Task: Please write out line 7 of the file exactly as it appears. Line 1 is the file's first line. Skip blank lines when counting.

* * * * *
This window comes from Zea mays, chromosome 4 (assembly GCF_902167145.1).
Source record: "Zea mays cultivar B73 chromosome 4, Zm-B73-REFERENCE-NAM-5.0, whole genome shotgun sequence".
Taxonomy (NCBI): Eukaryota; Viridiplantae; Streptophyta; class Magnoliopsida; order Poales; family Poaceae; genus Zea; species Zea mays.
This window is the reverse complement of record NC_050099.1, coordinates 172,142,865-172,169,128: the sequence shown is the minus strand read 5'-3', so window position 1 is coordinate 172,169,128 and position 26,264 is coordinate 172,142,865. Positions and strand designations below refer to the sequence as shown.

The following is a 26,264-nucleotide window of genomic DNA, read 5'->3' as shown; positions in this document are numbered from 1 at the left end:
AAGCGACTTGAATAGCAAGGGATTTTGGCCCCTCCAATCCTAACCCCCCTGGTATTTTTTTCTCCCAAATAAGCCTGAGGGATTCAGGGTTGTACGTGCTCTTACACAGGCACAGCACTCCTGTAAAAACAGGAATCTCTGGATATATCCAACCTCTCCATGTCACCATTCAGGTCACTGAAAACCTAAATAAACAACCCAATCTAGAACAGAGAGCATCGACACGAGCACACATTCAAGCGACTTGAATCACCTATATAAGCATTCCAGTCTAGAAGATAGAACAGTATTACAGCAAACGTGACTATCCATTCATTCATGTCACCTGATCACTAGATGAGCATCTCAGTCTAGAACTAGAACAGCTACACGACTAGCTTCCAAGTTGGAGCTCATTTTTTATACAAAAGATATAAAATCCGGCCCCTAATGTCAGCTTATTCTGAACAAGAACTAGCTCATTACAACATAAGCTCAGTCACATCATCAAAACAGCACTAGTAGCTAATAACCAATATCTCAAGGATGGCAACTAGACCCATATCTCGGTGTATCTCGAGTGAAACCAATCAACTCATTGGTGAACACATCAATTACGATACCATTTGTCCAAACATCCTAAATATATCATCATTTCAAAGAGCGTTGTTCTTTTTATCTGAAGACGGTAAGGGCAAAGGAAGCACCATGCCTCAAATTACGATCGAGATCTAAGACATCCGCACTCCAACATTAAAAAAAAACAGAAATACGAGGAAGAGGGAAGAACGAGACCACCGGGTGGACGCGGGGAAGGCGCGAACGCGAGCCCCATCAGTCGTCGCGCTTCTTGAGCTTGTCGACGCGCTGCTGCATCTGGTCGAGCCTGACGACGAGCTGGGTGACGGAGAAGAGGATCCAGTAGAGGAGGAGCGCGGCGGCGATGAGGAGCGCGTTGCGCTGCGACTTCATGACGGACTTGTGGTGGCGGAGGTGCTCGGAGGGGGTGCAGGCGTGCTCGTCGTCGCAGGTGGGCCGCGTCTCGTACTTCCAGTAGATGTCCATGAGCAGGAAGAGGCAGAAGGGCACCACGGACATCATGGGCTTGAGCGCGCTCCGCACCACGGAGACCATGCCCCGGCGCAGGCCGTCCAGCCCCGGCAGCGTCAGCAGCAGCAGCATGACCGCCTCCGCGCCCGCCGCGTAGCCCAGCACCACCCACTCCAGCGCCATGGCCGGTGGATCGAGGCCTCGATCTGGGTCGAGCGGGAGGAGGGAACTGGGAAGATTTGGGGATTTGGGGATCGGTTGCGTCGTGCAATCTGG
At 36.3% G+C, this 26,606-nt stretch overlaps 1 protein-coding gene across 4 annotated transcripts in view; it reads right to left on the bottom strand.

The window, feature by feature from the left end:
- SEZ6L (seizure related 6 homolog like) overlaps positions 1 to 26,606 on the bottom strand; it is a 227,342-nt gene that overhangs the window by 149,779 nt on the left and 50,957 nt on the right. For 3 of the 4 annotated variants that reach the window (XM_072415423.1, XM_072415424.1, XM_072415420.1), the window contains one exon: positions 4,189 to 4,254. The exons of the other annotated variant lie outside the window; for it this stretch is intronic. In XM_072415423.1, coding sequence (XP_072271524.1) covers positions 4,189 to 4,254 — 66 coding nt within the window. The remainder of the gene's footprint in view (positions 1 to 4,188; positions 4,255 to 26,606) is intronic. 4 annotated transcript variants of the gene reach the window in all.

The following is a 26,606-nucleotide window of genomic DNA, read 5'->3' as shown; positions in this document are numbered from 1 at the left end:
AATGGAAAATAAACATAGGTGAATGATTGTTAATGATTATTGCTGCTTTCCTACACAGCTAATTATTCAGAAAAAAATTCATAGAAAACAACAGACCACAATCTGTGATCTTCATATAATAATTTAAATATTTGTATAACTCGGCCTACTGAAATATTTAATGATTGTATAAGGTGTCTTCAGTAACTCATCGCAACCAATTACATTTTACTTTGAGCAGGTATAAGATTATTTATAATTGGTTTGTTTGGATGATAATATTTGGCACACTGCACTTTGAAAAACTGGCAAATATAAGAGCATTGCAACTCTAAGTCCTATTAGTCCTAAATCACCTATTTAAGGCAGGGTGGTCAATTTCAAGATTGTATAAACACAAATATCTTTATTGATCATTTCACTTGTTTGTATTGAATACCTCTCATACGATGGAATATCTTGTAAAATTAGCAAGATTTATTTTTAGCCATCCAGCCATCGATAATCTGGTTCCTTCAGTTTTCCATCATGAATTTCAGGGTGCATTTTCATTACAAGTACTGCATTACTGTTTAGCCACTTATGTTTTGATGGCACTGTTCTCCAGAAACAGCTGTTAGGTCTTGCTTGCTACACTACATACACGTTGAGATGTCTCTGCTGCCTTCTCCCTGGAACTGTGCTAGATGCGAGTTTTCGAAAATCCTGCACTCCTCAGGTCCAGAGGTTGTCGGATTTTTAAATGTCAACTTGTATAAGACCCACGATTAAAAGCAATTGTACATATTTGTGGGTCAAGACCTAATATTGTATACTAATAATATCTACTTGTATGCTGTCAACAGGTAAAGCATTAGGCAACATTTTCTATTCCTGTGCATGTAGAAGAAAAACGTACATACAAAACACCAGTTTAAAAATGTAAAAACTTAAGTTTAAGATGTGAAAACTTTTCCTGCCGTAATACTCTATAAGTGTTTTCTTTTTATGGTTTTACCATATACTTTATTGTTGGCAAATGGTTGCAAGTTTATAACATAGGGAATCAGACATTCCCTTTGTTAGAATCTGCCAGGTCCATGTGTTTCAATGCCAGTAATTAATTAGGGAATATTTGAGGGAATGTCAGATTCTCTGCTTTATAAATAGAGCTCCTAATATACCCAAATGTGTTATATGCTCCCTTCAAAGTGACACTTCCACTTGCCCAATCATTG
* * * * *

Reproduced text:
At 36.3% G+C, this 26,606-nt stretch overlaps 1 protein-coding gene across 4 annotated transcripts in view; it reads right to left on the bottom strand.